Thank you for using the timer - this advanced tool can estimate your performance and suggest more practice questions. We have subscribed you to Daily Prep Questions via email.

Customized for You

we will pick new questions that match your level based on your Timer History

Track Your Progress

every week, we’ll send you an estimated GMAT score based on your performance

Practice Pays

we will pick new questions that match your level based on your Timer History

Not interested in getting valuable practice questions and articles delivered to your email? No problem, unsubscribe here.

It appears that you are browsing the GMAT Club forum unregistered!

Signing up is free, quick, and confidential.
Join other 500,000 members and get the full benefits of GMAT Club

Registration gives you:

Tests

Take 11 tests and quizzes from GMAT Club and leading GMAT prep companies such as Manhattan GMAT,
Knewton, and others. All are free for GMAT Club members.

Applicant Stats

View detailed applicant stats such as GPA, GMAT score, work experience, location, application
status, and more

Books/Downloads

Download thousands of study notes,
question collections, GMAT Club’s
Grammar and Math books.
All are free!

Thank you for using the timer!
We noticed you are actually not timing your practice. Click the START button first next time you use the timer.
There are many benefits to timing your practice, including:

Re: Every day a certain bank calculates its average daily [#permalink]

Show Tags

08 Oct 2014, 10:21

Every day a certain bank calculates its average daily deposit for that calendar month up to and including that day. If on a randomly chosen day in June the sum of all deposits up to and including that day is a prime integer greater than 100, what is the probability that the average daily deposit up to and including that day contains fewer than 5 decimal places?

(A) 1/10 (B) 2/15 (C) 4/15 (D) 3/10 (E) 11/30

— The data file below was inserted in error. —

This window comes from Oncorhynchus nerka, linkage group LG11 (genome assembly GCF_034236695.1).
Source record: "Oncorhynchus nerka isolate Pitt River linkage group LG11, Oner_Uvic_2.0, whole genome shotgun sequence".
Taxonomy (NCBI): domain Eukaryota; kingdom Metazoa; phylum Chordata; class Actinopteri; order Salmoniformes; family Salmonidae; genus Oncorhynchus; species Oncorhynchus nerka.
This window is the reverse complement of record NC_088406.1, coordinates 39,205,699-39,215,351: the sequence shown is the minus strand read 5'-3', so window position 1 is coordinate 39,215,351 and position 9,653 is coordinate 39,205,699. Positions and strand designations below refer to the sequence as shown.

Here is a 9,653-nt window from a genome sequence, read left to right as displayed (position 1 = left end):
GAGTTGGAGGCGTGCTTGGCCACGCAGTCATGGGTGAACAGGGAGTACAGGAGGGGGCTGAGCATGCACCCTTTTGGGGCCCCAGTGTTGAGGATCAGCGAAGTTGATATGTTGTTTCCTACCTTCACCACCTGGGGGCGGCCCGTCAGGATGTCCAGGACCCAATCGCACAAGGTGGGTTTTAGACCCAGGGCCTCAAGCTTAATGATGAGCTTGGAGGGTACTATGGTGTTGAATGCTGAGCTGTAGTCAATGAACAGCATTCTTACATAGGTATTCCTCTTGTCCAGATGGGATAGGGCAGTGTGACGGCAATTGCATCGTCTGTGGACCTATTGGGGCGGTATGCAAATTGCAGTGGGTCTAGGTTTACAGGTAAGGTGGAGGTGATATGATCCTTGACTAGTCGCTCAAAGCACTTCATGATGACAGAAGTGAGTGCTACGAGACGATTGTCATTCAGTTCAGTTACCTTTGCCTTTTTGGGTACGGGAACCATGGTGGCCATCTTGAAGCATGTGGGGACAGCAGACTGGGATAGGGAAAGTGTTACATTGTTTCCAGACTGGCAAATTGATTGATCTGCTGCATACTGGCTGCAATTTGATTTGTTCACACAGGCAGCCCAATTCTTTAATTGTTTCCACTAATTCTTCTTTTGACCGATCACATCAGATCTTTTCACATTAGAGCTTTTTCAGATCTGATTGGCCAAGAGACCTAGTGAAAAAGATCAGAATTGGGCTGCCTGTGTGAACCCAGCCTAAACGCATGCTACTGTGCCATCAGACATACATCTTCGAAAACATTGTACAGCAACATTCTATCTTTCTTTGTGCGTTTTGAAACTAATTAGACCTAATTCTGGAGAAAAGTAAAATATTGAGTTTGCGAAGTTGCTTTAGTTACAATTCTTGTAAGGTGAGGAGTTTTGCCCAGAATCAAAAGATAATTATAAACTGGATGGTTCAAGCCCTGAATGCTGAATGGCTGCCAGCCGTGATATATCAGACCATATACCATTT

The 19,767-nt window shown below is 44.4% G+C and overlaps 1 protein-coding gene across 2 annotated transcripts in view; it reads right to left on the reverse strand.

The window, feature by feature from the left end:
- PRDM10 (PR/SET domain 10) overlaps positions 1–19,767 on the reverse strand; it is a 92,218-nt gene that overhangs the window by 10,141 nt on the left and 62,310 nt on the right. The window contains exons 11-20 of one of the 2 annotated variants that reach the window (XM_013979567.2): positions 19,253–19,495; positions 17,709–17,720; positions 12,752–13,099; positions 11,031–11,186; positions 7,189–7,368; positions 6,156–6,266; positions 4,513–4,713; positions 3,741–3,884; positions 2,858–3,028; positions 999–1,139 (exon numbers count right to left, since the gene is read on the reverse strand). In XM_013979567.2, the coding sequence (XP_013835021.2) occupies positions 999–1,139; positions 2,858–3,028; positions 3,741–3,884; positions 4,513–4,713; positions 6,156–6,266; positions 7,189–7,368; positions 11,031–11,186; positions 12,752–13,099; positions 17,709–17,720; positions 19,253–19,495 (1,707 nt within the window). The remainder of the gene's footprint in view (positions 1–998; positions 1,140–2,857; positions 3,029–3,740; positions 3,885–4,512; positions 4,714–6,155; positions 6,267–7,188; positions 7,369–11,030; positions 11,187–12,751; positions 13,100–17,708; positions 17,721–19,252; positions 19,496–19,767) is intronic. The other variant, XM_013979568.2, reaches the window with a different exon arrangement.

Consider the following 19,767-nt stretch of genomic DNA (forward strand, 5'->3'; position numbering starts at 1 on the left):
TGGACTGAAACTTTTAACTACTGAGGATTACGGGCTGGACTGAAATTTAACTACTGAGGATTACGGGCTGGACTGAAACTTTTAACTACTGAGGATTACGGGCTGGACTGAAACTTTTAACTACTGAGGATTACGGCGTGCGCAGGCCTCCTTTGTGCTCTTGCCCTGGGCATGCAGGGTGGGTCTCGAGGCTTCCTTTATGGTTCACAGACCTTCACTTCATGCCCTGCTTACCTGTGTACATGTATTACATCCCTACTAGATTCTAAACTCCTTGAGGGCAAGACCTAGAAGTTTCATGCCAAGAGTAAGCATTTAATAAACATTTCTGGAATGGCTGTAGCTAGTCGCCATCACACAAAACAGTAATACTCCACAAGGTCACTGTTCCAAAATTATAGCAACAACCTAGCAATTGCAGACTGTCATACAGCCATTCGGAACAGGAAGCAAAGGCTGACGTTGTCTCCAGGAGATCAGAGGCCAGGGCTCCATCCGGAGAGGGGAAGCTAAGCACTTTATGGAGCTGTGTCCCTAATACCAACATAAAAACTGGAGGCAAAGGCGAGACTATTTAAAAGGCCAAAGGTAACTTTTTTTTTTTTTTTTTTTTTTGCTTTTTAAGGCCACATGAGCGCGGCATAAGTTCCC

Any prime number (Except 2 & 5) or its multiple when in denominator, gives recurring decimal number. Any multiple of 2, except a multiple with prime number, will result in non-recurring decimals.

Till 30, the following will result in non-recurring decimals less than 5 - 1, 2, 4, 5, 8, 10, 16, 20, 25 = 9 numbers

Re: Every day a certain bank calculates its average daily [#permalink]

Show Tags

01 Jul 2016, 06:30

Bunuel wrote:

mariyea wrote:

Bunuel wrote:

Nominator is a prime number>100 (on a randomly chosen day in June the sum of all deposits up to and including that day is a prime integer greater than 100) and denominator is that day: {the average daily deposit}={sum of deposits up to and including that day}/{# of days}=p/d.

Oh so since we are limited to having five decimal places we were able to control that by choosing a using a denominator that gives us a terminating decimal and we multiply that by 10000 to make that number greater than 100. And the denominator is the 30 days out of which we can choose the 9 days.

But if the Nominator is supposed to be a prime number then we are either supposed to choose from 2 and 5 and nothingelse. Please have patience with me. I just need to understand.

I'm not sure understood your question.